Category Archives: Health

African-Americans, Vaccines and a History of Suspicion

A good parent is not sure what to believe. On one side, doctors tell us vaccinations are safe and necessary for our children. They’ve been in existence for hundreds of years, most people get them and they are credited with eradicating diseases and saving lives. On the other side are numerous horror stories involving vaccinated… Read More »

A Focus on Health to Resolve Urban Ills

On a crisp morning in the struggling Bay Area city of Richmond, Calif., Doria Robinson prepares a community vegetable garden for an onslaught of teenagers who will arrive that afternoon. Beyond the farm, a Chevron refinery pumps plumes of smoke into the atmosphere. The farm won’t remove the pollution, but Robinson believes it can make… Read More »

Opioid crisis points to racial divide

The circle of patients gathered for group therapy at a doctor’s family practice in McKenzie, Tennessee, could well represent the face of the state’s opioid epidemic. They were in a small city in a rural county, fertile ground for prescription drug addiction, though they traveled from as far as Nashville and Missouri. They were young… Read More »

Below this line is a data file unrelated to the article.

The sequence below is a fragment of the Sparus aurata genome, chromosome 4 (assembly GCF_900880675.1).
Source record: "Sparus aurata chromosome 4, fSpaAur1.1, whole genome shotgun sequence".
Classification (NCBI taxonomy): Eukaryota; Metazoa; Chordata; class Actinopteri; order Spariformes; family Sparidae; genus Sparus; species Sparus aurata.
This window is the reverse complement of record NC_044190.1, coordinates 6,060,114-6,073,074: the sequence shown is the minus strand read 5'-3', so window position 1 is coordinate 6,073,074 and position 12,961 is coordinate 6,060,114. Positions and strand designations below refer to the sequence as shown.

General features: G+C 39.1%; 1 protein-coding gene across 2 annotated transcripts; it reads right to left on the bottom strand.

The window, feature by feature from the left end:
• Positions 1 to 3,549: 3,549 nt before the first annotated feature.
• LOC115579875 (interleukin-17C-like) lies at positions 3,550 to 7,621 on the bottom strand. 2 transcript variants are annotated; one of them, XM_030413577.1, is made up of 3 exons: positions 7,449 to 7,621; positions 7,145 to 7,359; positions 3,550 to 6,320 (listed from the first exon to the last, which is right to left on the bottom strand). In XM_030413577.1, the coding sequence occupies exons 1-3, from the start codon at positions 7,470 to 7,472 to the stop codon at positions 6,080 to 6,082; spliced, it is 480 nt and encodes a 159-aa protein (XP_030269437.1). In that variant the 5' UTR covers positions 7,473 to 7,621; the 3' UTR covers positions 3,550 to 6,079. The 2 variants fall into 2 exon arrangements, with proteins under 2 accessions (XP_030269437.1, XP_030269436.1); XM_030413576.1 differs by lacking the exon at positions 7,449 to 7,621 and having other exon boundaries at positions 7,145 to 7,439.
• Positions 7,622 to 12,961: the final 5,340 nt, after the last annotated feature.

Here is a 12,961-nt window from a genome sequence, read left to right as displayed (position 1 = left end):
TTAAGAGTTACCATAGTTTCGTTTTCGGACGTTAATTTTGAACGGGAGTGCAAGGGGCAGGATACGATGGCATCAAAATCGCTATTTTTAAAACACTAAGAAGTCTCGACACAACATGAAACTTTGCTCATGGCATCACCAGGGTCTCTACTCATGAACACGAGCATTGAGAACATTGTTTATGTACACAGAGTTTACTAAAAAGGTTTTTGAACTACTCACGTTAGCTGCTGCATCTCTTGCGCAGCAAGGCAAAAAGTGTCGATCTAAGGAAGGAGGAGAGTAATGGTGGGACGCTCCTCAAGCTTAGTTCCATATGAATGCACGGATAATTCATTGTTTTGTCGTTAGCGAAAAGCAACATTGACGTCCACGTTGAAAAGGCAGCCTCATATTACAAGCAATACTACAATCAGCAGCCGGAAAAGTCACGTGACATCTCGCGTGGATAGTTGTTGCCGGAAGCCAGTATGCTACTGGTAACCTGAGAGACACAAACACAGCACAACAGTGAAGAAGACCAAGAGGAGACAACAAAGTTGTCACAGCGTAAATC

Saving hearts, lives in African American community

Our heart is the engine that keeps our body running. That’s why problems with the heart—such as coronary artery disease, high blood pressure or heart failure—can significantly impact a person’s well-being, and, at worst, be life-threatening. During February, American Heart Month, we were able to shine a spotlight on heart disease, the leading cause of… Read More »

Health disparities challenge physicians in diverse community

Health outcomes in the United States are not created equal, statistics have long shown. African-Americans, in particular, face disparate health risks. According to the U.S. Centers for Disease Control and Prevention, which tracks disease and mortality rates through its National Vital Statistics System, the age-adjusted death rate in 2014 for the black population was 849.3… Read More »

Why Blacks Don’t Trust Doctors

Medical diseases are becoming more complex, research is getting better, and people are living longer. There has never been a time where patients need to trust their doctors more. The general public’s trust in the U.S. medical profession has continuously dropped, sharply, over the last 50 years. In 1966, 73% of Americans said they had… Read More »

African-American Hospitals Were the Pride of an Excluded Community

Many hospitals, from prestigious medical centers to tiny community clinics, at one time did not admit black patients and did not hire or train black doctors or nurses. Others confined black patients to “colored” wings. In the African-American community, those institutions are still sometimes known as “white hospitals.” “In the minds of our grandparents, black… Read More »